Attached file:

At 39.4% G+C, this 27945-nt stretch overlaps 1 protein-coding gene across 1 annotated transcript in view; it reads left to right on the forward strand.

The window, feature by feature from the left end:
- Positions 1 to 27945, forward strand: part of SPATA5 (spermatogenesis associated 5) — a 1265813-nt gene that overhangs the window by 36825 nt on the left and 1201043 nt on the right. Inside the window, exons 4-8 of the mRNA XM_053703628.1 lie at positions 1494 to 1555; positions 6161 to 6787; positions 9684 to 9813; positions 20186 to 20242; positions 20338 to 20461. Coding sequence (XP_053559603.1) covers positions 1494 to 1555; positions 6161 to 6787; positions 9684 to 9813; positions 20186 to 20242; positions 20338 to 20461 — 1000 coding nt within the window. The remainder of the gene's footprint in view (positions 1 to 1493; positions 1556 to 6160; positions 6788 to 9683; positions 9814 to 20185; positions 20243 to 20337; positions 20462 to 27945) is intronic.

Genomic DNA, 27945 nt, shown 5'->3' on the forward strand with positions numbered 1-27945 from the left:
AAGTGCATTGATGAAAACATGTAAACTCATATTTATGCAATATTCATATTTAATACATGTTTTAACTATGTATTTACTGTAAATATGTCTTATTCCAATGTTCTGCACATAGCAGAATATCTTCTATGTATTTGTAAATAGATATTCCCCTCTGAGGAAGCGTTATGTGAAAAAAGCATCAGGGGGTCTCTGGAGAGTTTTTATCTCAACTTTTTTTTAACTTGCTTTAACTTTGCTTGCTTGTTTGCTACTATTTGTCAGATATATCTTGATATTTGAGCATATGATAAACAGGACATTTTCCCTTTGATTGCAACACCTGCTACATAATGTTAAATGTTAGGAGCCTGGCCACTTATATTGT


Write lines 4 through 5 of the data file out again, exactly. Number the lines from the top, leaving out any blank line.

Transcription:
Genomic DNA, 27945 nt, shown 5'->3' on the forward strand with positions numbered 1-27945 from the left:
AAGTGCATTGATGAAAACATGTAAACTCATATTTATGCAATATTCATATTTAATACATGTTTTAACTATGTATTTACTGTAAATATGTCTTATTCCAATGTTCTGCACATAGCAGAATATCTTCTATGTATTTGTAAATAGATATTCCCCTCTGAGGAAGCGTTATGTGAAAAAAGCATCAGGGGGTCTCTGGAGAGTTTTTATCTCAACTTTTTTTTAACTTGCTTTAACTTTGCTTGCTTGTTTGCTACTATTTGTCAGATATATCTTGATATTTGAGCATATGATAAACAGGACATTTTCCCTTTGATTGCAACACCTGCTACATAATGTTAAATGTTAGGAGCCTGGCCACTTATATTGT